Angel led influencer marketing campaigns for Keen and helped them grow to over 200k+ followers on Instagram and become one of the most loved apparel brand in the world.

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Pete increased ROAS for Gillette by 4.2X, increased CTRs by 40%-60%, achieved the desired CPA within 2 weeks of the campaign launch using Facebook, Snapchat and Instagram ads.

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Kelly developed a 6-month marketing strategy that included paid ads, SMM, mobile marketing, and marketing automation, resulting in an increase in ROI by 1200% in just 6 months.

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Edwin helped CloudWaitress generate 2x conversions for 3+ consecutive months. They gained 10,000 new users and became one of Australia's fastest-growing startups with 700% growth.

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FAQs

How do you define your target audience?

There are many tactics you can use to define your target audience. Some of the most popular ones include analyzing and interviewing your existing customers, looking at Google Analytics and/or social media analytics, conducting market research, using third-party analytics apps, and creating a target persona.

What is an example of a target audience?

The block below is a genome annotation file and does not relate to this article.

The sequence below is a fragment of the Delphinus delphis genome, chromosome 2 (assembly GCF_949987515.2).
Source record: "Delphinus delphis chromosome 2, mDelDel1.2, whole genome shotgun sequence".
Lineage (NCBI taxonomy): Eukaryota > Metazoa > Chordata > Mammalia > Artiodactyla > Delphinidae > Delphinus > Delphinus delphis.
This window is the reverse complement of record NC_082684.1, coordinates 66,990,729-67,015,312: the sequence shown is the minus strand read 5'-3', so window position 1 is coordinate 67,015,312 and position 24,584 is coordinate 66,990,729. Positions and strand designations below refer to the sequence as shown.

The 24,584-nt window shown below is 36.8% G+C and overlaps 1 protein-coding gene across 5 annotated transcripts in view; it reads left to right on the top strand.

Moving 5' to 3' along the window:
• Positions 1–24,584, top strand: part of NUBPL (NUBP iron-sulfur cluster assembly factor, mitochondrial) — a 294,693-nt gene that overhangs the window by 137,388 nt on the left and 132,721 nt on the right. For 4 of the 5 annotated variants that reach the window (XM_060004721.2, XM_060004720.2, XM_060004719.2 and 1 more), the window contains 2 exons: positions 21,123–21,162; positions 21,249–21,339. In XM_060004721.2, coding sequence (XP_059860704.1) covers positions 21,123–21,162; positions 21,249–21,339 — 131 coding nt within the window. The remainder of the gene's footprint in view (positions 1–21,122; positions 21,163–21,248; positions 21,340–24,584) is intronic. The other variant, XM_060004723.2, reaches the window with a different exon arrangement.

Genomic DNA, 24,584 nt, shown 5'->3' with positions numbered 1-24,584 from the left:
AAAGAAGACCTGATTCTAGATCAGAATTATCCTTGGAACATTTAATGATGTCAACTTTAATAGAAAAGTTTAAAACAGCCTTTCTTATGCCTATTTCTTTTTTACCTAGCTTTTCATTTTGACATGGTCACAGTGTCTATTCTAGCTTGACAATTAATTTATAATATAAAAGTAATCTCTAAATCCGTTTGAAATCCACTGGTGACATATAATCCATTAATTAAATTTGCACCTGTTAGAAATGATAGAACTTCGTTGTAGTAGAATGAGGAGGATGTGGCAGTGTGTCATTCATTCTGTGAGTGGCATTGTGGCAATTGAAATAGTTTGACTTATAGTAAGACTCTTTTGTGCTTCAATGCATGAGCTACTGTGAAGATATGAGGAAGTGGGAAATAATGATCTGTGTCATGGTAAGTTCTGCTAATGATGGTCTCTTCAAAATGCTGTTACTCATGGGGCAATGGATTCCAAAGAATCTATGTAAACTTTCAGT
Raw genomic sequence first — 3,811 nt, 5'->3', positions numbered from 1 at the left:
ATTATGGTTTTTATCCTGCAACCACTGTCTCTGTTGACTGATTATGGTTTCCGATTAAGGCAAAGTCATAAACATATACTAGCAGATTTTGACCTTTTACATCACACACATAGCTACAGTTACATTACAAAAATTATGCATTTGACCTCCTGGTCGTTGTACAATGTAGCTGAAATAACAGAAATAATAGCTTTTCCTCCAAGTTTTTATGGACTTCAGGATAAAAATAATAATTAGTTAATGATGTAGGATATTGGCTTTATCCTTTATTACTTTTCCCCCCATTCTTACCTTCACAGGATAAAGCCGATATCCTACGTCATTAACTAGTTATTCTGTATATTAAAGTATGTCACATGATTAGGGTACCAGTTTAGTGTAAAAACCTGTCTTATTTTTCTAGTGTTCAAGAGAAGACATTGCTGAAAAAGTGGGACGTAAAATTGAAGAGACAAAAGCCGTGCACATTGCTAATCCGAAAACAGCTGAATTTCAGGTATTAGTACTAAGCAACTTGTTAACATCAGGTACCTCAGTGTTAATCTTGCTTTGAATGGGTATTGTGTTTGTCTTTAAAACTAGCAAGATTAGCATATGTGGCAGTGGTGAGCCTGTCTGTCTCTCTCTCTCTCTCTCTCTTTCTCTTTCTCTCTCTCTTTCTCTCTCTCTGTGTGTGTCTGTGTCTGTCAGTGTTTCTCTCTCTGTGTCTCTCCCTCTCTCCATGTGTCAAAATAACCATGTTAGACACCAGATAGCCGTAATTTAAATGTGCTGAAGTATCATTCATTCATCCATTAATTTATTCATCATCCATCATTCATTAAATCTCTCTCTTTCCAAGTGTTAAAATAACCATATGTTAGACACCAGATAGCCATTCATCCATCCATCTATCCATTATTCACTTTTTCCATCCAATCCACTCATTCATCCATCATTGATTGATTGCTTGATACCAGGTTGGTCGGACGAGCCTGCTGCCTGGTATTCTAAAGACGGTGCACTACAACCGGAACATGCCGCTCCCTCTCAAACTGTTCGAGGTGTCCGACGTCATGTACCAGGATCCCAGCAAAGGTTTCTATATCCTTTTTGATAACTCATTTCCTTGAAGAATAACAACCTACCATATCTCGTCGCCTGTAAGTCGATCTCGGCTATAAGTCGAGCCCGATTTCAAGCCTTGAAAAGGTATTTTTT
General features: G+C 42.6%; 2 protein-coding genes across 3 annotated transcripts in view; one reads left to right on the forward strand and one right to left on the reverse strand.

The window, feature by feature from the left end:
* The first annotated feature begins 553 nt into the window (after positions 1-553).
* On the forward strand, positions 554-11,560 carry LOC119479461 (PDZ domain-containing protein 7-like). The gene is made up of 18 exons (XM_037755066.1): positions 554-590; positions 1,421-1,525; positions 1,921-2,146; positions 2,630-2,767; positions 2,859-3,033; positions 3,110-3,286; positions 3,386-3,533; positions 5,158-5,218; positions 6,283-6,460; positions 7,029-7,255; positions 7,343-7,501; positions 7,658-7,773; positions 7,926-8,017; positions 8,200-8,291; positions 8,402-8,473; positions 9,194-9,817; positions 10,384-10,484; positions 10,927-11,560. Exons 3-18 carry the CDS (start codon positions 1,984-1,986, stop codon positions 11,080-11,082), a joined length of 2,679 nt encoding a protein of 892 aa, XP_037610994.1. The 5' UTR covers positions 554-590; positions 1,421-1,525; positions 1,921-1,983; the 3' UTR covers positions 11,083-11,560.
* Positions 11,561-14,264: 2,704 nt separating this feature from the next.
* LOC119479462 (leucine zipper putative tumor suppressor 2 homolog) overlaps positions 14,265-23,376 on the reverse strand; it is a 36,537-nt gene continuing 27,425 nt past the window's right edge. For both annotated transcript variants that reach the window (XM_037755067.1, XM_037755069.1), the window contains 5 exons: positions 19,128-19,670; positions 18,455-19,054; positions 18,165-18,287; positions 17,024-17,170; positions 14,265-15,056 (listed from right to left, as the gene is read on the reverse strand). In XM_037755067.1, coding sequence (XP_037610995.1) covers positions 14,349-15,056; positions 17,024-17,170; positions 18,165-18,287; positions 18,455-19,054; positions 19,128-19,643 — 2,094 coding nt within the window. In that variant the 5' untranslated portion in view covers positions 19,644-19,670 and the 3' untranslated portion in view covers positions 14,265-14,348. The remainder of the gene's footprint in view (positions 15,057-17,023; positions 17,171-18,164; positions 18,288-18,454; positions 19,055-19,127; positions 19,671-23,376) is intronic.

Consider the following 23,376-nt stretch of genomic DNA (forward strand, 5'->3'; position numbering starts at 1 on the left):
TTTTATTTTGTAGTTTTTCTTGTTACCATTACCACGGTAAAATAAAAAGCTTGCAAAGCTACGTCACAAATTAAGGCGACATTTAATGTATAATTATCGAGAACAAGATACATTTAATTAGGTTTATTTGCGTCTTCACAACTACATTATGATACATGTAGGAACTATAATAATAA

A target audience is defined by the group of people you want to target with your marketing campaigns, emails, Google Ads, social media efforts, etc. An example could be "men over 30, with a high-income level, who like gaming in their spare time and live around New York." Examples could include children, men, women, and teenagers.

What are the three types of target audiences?

The three types of target audiences are:

  • Purchase intent-based (revolving around the purchase intent of an audience)
  • Interest-based (revolving around the audience's interests)
  • Subculture-based (revolving around the different target demographics)
What is a target market example?

An example of a target market for someone selling fitness cookbooks could be "women aged 30 to 40 of a high-level income, interested in healthy cooking."

What are the 3 steps of targeting?

The 3 steps of targeting are:

  • Segmentation (where you break down your customer base by shared characteristics)
  • Targeting (where you choose which segments you want to focus on)
  • Positioning (where you differentiate your offering to appeal to your chosen segments)
What is 3rd party audience targeting?

3rd-party audience targeting can be defined as curated data sets, comprised of specific segments. They are collected by data intelligence companies based on various characteristics including particular social media audiences, demographic or psychographic behaviors, and user actions taken on a brand's site.

What are the 6 categories of a target audience?

The 6 categories of a target audience are demographic, geographic, psychographic, behavioral, needs-based, and transactional.

What are the 7 types of audiences?

Although there are multiple audience categorizations, the most commonly used ones revolve around the following audience types:

  • Hostile
  • Neutral
  • Uninformed
  • Expert
  • Business
  • Distracted
  • Critical